On Certified Lover Boy, Drake gives thanks to The Beatles

Image credit: Time Magazine

On his long-awaited new album, Certified Lover Boy, Drake credits John Lennon and Paul McCartney as co-writers.

Champagne Poetry, the album’s first tune, features an interpolation of the former Beatles’ song Michelle.

Jay-Z, Nicki Minaj, Travis Scott, 21 Savage, Lil Baby, and Yebba all make appearances on Drake’s sixth album.

The 34-year-old is one of hip-hop’s most influential and popular artists of the previous decade, with emotionally raw lyrics and a distinctive vocal approach that radically transformed the genre.

“His hip-hop was free-flowing rather than dogmatic. And in doing so, he established the paradigm for what would later become the global pop standard. “

Certified Lover Boy follows the same template that was established on 2009’s So Far Gone mixtape. Drake veers between tenderness and bravado, sticking to his trademark themes: He’s been misrepresented and misunderstood; he’s better than the rappers that attack him, but he’s also been hurt by their disses; and he’s always been terribly unlucky in love.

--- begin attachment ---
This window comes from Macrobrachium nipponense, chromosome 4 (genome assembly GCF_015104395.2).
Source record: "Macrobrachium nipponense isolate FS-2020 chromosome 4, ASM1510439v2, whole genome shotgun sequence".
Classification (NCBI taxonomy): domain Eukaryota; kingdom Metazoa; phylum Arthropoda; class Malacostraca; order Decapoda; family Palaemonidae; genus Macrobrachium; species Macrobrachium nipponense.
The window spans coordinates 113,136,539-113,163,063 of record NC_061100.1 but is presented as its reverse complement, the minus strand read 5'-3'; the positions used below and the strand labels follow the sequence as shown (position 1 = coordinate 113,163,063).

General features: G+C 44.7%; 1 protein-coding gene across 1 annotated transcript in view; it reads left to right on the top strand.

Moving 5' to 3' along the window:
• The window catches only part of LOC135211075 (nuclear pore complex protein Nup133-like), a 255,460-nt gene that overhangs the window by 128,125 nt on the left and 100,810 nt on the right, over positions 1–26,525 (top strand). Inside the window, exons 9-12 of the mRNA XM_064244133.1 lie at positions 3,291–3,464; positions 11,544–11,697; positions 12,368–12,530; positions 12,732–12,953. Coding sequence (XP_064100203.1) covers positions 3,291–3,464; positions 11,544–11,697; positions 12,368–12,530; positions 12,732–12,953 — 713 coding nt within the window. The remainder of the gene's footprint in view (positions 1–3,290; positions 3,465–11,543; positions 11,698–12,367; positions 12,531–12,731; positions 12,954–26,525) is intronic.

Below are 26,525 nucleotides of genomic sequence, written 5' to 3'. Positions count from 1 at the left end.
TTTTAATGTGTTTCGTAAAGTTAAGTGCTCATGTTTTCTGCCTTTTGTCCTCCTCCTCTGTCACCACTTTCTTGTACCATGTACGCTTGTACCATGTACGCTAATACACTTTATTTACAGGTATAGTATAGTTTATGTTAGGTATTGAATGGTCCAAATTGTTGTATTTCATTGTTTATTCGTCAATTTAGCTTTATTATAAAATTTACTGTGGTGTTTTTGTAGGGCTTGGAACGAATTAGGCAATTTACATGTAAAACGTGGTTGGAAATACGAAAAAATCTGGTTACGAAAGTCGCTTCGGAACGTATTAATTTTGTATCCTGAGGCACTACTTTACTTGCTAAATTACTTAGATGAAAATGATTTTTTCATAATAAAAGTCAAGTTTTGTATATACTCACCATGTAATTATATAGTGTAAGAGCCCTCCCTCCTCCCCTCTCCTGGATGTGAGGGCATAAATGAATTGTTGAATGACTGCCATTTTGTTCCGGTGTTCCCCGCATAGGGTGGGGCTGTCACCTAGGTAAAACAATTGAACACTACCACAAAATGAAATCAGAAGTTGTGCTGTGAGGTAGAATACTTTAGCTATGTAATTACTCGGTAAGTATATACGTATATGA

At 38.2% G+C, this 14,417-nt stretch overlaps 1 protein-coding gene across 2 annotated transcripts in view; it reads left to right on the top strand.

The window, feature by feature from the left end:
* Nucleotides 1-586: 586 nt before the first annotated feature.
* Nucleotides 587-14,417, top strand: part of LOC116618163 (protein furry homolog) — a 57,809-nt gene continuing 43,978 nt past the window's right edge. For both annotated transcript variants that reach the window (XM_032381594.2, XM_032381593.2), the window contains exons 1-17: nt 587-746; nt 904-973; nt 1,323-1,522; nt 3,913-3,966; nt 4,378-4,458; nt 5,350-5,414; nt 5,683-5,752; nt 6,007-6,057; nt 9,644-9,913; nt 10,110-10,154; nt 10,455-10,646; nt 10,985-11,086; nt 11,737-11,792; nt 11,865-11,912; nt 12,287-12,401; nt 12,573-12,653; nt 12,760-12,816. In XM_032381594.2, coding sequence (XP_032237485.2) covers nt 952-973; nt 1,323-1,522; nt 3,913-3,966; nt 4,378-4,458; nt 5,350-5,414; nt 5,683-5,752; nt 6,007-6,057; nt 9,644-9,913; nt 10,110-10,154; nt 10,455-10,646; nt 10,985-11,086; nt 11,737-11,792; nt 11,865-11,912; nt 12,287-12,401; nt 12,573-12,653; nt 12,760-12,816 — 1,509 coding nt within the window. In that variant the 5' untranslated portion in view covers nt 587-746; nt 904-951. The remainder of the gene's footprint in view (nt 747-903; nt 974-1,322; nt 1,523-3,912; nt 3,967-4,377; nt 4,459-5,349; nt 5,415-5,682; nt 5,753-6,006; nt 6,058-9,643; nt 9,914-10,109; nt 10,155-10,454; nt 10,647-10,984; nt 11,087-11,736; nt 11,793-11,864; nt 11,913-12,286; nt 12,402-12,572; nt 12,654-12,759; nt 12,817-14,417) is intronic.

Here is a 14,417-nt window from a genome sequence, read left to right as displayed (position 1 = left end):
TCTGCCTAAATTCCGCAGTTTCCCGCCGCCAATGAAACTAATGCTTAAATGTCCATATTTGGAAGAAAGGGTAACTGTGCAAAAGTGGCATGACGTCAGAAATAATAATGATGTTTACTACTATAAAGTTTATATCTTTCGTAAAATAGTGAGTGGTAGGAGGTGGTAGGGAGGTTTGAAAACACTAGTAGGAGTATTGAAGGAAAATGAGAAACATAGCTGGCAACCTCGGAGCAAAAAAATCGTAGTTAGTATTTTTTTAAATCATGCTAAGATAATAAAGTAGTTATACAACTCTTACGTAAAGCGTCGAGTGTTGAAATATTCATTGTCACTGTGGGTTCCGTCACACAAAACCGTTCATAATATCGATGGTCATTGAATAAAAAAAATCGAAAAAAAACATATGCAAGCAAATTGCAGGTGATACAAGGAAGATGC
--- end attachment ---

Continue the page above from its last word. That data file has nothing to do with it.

Anyone who has been following Drake’s ongoing feud with Kanye West has plenty of material to work with. He mocks the rapper for not owning the masters of his own songs and for his failed presidential attempt, among other things, at various points.

Right said Fred’s novelty hit I’m Too Sexy gets a rap update called Way 2 Sexy, which is completely unneeded. Even worse is Drake’s Girls Want Girls, a harrowing description of attempting to sleep with a gay woman in which he actually says: “You call yourself a lesbian, right? I’m with you, girl. “

It’s old and cringe-worthy… much like Damien Hirst’s artwork, which portrays 12 pregnant woman emojis embracing their tummies for whatever reason.

Mistakes and course corrections, on the other hand, have always been a part of Drake’s persona. On Certified Lover Boy, there’s even a song called The Remorse, a sparse, piano-driven piece in which Drake outlines both his accomplishments and errors while musing on his uniquely open brand of hip-hop.

He also mentions that his source of inspiration is running low. Over the low-slung beat of Fair Bargain, he raps, “I’ve been losing pals and finding peace,” but “honestly, that sounds like a fair trade to me.”

It would be fascinating to see what a more satisfied, less troubled Drake could bring to the table. But, for the time being, Certified Lover Boy is a captivating, if not groundbreaking, addition to his already impressive discography.

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